Tour To South India 1

Tour To South India

₹36000 /pax
10 days tour
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Day wise Itinerary
Day 01 : Chennai (By Air) Arrive at Chennai airport.

Our company executives will welcome you and assist you. Then get transferred to a pre booked hotel. Check in and relax. Then go for a city tour of Chennai. The "Bay of Bengal" is the fourth largest city in India. Visit the Fort St. George once a stronghold of the British, San Thome Cathedral, Marina Beach and the beautiful Mylapore temple. Overnight at hotel.

Day 2 : Chennai

After breakfast gets ready for sightseeing of Madras - the sprawling and gracious city on the "Bay of Bengal" is the fourth largest city in India. Visit the Fort St. George once a stronghold of the British, San Thome Cathedral, Thousand Lights Mosque: Theosophical Society St. Mary's Church: St. Andrew's Church: Ripon Building: Marina Beach and the beautiful Mylapore temple. Overnight at hotel.

Day 3 : Chennai | Kanchipuram | Mahabalipuram (by Car 139 km approx)

In the morning, leave by road for Mahabalipuram, acclaimed as a UNESCO World Heritage Site for its spectacular rock-cut temples. On the way, make a brief halt in Kancheepuram, the city of 1000 temples and one of the seven sacred cities in India. Thereafter, proceed to the famous Shankaracharya Seer in Kancheepuram. In the meantime, shop for some exquisite Kanchivaram silk sarees.

Later, continue your journey towards Mahabalipuram. Upon arrival, youll be transferred to the hotel then go for a guided sightseeing tour of Mahabalipuram which include visits to Mahishasurmardini Caves, Shore Temple, Krishna Mandapam and Arjuns Penance. Later, proceed towards Panch Rathas, a cluster of monolithic temples, Crocodile Farm, home to over 100 crocodiles, School of Art & Sculpture and Snake Venom Extracting Center. In the evening come back to hotel for night stay.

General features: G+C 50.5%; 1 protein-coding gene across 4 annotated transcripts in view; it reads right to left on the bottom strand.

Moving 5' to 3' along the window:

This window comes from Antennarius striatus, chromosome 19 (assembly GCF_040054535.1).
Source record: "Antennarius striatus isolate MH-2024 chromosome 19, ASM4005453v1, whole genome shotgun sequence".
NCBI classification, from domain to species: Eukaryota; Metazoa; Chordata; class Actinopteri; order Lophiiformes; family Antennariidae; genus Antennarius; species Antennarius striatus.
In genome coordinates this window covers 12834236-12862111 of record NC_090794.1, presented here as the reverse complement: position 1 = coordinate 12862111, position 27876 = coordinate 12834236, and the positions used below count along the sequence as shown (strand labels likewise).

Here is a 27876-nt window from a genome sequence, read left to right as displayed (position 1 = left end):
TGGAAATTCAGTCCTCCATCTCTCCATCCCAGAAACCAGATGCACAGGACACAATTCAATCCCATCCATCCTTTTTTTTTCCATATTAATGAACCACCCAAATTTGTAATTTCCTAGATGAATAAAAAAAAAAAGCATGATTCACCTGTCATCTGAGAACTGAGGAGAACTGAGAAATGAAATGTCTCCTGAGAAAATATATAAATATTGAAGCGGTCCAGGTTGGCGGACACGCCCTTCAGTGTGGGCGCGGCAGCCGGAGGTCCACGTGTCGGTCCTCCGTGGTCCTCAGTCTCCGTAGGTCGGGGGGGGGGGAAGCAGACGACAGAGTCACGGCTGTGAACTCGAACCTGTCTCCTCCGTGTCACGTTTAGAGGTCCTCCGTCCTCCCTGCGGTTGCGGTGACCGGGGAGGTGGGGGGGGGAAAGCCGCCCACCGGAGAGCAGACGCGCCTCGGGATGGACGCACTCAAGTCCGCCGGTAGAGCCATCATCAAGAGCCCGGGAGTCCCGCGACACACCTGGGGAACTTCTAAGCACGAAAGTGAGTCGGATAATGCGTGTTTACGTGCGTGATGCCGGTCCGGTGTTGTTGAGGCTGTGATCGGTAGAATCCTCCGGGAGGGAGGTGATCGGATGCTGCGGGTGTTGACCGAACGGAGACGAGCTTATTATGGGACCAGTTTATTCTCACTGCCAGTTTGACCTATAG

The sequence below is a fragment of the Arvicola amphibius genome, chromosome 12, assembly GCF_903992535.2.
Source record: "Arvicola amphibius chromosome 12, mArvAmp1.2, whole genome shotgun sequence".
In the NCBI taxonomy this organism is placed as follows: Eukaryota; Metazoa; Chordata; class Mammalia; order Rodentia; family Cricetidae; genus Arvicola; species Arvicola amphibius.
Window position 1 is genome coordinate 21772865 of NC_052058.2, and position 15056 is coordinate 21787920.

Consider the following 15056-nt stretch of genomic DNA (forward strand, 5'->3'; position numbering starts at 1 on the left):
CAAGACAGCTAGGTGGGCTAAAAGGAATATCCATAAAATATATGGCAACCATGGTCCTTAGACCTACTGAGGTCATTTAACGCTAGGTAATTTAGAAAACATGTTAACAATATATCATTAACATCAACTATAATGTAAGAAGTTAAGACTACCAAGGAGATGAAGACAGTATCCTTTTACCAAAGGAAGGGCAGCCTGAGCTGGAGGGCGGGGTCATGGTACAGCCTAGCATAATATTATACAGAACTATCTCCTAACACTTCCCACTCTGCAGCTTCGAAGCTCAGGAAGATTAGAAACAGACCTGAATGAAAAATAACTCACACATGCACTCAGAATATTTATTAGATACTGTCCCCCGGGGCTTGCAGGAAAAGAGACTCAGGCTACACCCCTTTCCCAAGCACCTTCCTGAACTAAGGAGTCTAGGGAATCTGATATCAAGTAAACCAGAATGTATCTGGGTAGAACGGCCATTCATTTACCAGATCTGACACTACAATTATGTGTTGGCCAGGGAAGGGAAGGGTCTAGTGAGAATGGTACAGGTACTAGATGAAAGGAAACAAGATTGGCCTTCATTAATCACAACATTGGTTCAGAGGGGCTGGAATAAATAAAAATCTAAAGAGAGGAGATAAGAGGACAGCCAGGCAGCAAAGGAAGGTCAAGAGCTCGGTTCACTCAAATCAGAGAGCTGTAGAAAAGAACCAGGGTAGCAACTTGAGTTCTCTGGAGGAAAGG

Kancheepuram - Kancheepuram is the city of thousand temples. Kancheepuram is admired for its prominent crafted world famous silk sarees, a traditional home industry. Kancheepuram is also known for its culture and civilization. Kancheepuram is easily reachable from the state capital Chennai. It is a place to visit for everyone.Some of the outstanding temples in Kanchepuram is as follows Sakkiswarar Temple established by the Cholas is located near the Kamakshi Amman Temple. Vaikuntha Perumal Temple is a significant Vishnu temple built by the Pallava King Nandivarman Pallavamalla, in the 7th century AD. Abundant inscriptions are found in the temple, relating to the wars between the Pallavas and the Chalukyas. Kailasanatha Temple was built by Rajasimha and his son Mahendra the 3rd, in the 8th century AD. Ekambareswarar Temple is an ancient temple, renovated by the Pallavas, the Cholas and the Vijayanagar kings. The 57 meter high Rajagopuram, is one of the tallest towers in South India. Varadarajar temple, it is a massive and impressive edifice is a must visit spot in Kancheepuram.

The shrine of Devarajaswamy is situated on an elephant-shaped rock called Hastagiri. Kamakshi Amman Temple is one of the three sacred places of Shakti worship in India. The temple in its present form was constructed by the Cholas, during the 14th century AD.Kancheepuram is easily accessible from Chennai, which is the state capital of Tamil Nadu. Chennai International airport is the nearest airport to Kancheepuram.Trains for Kanchipuram are accessible from Chennai, Chengalpattu, Tirupati, and Bangalore. Kanchipuram is 75 km away from Chennai and is well linked by a network of roads. Local transportation is also excellent for local sight tours.

History of Kanchipuram Kanchipuram famous as the 'City of a Thousand Temples' has its history intertwined with the glorious reign of the Pallavas, the Cholas and the Rayas of Vijayanagar.The city is also famous as an ancient center of Tamil learning and culture. Kanchipuram was home to great luminaries like Appar, Siruthonder, the great Buddhist bhikshu Bodhidharma and Sri Shankaracharya. Shankaracharya or Adi Shankara established his Episcopal seat here called Kamakotipeetam.